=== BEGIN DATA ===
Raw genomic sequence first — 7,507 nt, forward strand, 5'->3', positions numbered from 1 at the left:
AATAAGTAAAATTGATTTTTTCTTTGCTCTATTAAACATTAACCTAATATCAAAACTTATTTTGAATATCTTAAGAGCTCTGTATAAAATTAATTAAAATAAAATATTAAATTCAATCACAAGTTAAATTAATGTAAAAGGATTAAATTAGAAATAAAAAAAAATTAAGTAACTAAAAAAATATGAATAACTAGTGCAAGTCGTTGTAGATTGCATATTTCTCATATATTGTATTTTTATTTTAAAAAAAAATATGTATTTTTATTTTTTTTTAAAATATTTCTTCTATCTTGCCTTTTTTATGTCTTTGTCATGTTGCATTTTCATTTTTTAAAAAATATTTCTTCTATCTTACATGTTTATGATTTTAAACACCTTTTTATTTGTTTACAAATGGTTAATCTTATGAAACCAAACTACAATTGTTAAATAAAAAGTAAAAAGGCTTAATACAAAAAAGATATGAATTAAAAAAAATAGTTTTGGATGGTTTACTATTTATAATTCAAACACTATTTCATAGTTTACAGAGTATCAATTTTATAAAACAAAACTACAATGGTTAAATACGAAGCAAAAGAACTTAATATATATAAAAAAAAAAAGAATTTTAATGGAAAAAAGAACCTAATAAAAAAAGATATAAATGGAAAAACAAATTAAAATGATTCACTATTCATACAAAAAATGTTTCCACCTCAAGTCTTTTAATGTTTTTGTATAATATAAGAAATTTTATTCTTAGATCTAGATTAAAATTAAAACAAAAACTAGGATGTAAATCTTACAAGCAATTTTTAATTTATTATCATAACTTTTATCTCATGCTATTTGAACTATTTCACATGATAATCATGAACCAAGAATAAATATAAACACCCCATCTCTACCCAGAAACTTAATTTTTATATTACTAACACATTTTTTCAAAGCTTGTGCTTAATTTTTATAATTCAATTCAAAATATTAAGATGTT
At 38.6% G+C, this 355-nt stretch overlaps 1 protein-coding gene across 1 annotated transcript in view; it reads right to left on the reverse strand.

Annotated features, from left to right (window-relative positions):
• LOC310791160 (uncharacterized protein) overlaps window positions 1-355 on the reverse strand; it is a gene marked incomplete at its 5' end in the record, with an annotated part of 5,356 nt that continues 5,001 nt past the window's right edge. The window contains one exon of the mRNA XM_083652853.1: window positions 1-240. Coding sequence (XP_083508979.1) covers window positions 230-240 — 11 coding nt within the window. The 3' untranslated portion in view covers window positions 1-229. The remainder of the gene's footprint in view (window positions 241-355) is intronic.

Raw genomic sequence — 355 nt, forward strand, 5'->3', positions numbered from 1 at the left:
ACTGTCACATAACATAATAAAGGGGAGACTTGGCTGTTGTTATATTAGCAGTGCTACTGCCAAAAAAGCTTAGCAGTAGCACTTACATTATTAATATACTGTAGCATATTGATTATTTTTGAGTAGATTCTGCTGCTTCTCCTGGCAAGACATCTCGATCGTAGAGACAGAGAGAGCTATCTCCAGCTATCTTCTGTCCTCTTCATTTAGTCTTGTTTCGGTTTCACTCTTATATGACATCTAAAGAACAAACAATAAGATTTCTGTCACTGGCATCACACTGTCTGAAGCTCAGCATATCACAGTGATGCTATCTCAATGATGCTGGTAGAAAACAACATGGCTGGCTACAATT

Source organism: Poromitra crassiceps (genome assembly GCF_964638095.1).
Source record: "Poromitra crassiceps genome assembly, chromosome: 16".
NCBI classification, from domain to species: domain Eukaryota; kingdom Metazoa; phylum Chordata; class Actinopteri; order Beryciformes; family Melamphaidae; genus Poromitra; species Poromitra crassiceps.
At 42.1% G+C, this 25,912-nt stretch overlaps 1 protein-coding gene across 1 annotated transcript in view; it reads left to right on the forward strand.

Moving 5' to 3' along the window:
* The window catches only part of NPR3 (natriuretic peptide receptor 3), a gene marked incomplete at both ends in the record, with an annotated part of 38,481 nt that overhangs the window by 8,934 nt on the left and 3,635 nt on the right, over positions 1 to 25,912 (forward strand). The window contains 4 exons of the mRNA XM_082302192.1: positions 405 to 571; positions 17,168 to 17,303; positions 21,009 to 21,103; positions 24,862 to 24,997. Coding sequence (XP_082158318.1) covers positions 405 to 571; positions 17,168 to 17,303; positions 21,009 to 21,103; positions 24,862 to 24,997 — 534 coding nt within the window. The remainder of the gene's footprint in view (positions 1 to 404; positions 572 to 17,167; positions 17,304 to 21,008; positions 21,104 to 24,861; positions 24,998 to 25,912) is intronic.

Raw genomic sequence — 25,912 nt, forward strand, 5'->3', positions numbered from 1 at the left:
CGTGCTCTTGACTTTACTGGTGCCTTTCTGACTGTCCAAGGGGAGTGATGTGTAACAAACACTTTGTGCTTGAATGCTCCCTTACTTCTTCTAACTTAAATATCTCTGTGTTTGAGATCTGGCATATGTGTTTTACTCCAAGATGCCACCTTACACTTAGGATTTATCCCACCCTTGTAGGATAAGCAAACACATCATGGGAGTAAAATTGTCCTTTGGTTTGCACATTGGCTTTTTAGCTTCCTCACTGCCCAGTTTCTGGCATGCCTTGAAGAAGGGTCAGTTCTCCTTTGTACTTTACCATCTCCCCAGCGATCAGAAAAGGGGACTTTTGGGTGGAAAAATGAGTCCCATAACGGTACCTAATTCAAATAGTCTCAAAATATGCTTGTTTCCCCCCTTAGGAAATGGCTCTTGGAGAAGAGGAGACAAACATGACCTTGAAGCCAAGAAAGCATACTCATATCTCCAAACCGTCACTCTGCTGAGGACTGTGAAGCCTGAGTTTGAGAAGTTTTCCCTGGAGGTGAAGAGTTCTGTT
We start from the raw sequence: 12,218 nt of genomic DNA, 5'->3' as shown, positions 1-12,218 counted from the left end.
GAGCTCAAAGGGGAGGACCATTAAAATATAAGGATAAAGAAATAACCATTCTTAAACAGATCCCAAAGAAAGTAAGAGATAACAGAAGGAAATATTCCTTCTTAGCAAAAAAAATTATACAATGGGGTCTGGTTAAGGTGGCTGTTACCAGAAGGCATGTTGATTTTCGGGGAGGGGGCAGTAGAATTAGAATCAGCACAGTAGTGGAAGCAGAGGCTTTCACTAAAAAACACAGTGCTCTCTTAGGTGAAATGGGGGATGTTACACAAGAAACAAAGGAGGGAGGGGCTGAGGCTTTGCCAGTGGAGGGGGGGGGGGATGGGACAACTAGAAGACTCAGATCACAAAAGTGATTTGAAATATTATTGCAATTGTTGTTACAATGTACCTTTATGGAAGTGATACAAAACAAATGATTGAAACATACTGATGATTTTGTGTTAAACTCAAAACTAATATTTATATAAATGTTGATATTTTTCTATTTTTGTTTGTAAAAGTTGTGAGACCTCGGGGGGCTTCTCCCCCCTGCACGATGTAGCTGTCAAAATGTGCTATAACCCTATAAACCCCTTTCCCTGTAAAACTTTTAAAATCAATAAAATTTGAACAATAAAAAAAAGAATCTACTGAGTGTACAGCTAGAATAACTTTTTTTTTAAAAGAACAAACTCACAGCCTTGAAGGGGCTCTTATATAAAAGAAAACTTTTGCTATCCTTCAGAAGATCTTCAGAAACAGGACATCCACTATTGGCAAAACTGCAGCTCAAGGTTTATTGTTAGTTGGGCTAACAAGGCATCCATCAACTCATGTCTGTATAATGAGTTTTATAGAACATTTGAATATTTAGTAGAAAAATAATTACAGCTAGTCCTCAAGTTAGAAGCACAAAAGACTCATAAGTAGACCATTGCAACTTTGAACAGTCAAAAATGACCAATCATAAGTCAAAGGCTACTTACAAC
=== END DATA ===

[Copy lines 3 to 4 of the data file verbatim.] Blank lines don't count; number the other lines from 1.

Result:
At 38.6% G+C, this 355-nt stretch overlaps 1 protein-coding gene across 1 annotated transcript in view; it reads right to left on the reverse strand.

Annotated features, from left to right (window-relative positions):